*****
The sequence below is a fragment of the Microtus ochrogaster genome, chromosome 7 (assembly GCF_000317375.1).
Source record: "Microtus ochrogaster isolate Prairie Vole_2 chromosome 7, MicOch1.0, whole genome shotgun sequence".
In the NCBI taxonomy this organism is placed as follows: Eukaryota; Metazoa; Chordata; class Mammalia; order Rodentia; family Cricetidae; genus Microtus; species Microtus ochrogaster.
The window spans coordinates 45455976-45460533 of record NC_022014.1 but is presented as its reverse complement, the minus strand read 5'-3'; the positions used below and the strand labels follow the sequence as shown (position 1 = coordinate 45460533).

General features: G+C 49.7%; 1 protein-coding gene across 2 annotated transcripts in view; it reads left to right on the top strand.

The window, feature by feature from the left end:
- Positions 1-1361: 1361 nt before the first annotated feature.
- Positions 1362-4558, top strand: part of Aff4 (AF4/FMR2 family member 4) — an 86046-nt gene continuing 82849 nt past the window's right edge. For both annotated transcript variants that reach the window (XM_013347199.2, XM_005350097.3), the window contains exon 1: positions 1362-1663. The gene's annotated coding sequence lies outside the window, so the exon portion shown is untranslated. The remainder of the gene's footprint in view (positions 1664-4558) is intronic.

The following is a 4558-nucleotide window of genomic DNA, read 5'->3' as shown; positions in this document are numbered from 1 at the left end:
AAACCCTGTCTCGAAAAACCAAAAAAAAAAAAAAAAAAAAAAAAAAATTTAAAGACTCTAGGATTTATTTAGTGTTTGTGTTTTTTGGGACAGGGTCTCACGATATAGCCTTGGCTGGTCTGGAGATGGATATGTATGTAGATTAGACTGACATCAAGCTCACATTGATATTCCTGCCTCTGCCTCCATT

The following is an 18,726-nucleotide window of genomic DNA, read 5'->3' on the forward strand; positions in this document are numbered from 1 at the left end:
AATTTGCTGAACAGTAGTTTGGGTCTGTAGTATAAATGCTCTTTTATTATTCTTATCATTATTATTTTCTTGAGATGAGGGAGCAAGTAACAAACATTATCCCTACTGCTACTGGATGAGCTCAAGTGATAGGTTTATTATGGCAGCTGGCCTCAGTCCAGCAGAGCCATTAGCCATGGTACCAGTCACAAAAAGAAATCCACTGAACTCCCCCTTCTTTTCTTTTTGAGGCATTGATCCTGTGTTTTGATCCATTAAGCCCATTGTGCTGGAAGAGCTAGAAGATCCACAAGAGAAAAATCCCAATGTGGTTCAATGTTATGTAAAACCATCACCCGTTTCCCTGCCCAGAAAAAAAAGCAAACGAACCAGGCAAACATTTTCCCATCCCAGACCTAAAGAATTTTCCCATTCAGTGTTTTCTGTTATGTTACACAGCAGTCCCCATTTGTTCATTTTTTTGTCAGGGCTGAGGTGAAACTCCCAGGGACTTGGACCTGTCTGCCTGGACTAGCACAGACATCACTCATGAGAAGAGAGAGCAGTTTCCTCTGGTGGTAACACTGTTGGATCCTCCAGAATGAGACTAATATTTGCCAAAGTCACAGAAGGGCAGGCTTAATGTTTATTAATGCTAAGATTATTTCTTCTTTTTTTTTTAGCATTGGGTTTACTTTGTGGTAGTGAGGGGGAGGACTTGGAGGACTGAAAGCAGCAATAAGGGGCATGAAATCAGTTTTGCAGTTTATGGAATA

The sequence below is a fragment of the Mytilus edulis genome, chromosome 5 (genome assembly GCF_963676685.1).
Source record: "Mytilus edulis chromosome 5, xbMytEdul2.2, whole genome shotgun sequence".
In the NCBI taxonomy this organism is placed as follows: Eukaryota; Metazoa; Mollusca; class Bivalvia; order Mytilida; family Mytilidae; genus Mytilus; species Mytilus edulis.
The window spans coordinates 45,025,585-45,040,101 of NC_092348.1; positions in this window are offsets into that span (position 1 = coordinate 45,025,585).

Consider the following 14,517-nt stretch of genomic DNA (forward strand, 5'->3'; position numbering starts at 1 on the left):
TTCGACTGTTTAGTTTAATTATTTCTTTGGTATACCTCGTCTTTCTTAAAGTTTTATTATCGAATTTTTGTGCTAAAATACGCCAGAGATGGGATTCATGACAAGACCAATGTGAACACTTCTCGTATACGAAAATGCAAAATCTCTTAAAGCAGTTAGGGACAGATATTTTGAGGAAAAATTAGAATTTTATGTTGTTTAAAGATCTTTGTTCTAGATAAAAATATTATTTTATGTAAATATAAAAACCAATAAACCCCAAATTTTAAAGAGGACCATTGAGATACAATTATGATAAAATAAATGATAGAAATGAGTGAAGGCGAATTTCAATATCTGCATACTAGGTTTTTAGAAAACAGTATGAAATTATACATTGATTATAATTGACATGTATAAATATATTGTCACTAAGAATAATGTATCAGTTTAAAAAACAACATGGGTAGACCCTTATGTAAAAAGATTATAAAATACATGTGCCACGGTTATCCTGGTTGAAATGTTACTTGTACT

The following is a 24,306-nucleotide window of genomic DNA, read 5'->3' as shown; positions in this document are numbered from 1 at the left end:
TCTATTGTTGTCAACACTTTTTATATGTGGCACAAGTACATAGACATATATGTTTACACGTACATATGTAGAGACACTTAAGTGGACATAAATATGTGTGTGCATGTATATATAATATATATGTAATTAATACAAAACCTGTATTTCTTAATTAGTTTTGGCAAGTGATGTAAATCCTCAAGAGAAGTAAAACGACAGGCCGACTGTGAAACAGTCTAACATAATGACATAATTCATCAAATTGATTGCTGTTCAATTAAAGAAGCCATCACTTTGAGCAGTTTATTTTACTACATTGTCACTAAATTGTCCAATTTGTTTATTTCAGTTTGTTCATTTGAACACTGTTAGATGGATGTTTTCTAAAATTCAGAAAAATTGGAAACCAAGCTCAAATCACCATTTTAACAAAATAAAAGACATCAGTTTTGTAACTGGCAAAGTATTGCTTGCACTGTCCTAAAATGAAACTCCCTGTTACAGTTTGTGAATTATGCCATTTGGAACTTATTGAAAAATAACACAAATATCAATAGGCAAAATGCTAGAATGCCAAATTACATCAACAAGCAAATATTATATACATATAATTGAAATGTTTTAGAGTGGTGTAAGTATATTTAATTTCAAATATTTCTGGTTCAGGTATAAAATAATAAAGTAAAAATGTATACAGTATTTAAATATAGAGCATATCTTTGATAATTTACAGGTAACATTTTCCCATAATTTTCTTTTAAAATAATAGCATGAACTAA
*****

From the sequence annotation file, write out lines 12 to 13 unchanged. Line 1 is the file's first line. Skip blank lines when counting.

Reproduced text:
AATTTGCTGAACAGTAGTTTGGGTCTGTAGTATAAATGCTCTTTTATTATTCTTATCATTATTATTTTCTTGAGATGAGGGAGCAAGTAACAAACATTATCCCTACTGCTACTGGATGAGCTCAAGTGATAGGTTTATTATGGCAGCTGGCCTCAGTCCAGCAGAGCCATTAGCCATGGTACCAGTCACAAAAAGAAATCCACTGAACTCCCCCTTCTTTTCTTTTTGAGGCATTGATCCTGTGTTTTGATCCATTAAGCCCATTGTGCTGGAAGAGCTAGAAGATCCACAAGAGAAAAATCCCAATGTGGTTCAATGTTATGTAAAACCATCACCCGTTTCCCTGCCCAGAAAAAAAAGCAAACGAACCAGGCAAACATTTTCCCATCCCAGACCTAAAGAATTTTCCCATTCAGTGTTTTCTGTTATGTTACACAGCAGTCCCCATTTGTTCATTTTTTTGTCAGGGCTGAGGTGAAACTCCCAGGGACTTGGACCTGTCTGCCTGGACTAGCACAGACATCACTCATGAGAAGAGAGAGCAGTTTCCTCTGGTGGTAACACTGTTGGATCCTCCAGAATGAGACTAATATTTGCCAAAGTCACAGAAGGGCAGGCTTAATGTTTATTAATGCTAAGATTATTTCTTCTTTTTTTTTTAGCATTGGGTTTACTTTGTGGTAGTGAGGGGGAGGACTTGGAGGACTGAAAGCAGCAATAAGGGGCATGAAATCAGTTTTGCAGTTTATGGAATA

The sequence below is a fragment of the Mytilus edulis genome, chromosome 5 (genome assembly GCF_963676685.1).